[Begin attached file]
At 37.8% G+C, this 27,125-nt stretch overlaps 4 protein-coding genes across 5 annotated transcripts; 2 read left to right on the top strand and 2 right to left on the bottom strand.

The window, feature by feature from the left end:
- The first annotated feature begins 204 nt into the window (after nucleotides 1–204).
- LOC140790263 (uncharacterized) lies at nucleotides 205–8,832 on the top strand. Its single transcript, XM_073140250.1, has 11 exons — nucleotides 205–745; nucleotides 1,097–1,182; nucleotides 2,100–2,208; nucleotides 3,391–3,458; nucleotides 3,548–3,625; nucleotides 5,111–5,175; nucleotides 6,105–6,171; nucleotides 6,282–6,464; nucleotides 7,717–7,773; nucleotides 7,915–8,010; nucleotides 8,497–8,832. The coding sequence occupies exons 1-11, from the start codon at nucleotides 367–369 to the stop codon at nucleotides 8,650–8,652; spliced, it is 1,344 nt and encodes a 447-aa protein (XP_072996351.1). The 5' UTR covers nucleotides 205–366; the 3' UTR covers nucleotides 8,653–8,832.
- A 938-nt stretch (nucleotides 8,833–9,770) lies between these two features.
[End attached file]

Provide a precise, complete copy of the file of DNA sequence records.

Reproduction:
At 37.8% G+C, this 27,125-nt stretch overlaps 4 protein-coding genes across 5 annotated transcripts; 2 read left to right on the top strand and 2 right to left on the bottom strand.

The window, feature by feature from the left end:
- The first annotated feature begins 204 nt into the window (after nucleotides 1–204).
- LOC140790263 (uncharacterized) lies at nucleotides 205–8,832 on the top strand. Its single transcript, XM_073140250.1, has 11 exons — nucleotides 205–745; nucleotides 1,097–1,182; nucleotides 2,100–2,208; nucleotides 3,391–3,458; nucleotides 3,548–3,625; nucleotides 5,111–5,175; nucleotides 6,105–6,171; nucleotides 6,282–6,464; nucleotides 7,717–7,773; nucleotides 7,915–8,010; nucleotides 8,497–8,832. The coding sequence occupies exons 1-11, from the start codon at nucleotides 367–369 to the stop codon at nucleotides 8,650–8,652; spliced, it is 1,344 nt and encodes a 447-aa protein (XP_072996351.1). The 5' UTR covers nucleotides 205–366; the 3' UTR covers nucleotides 8,653–8,832.
- A 938-nt stretch (nucleotides 8,833–9,770) lies between these two features.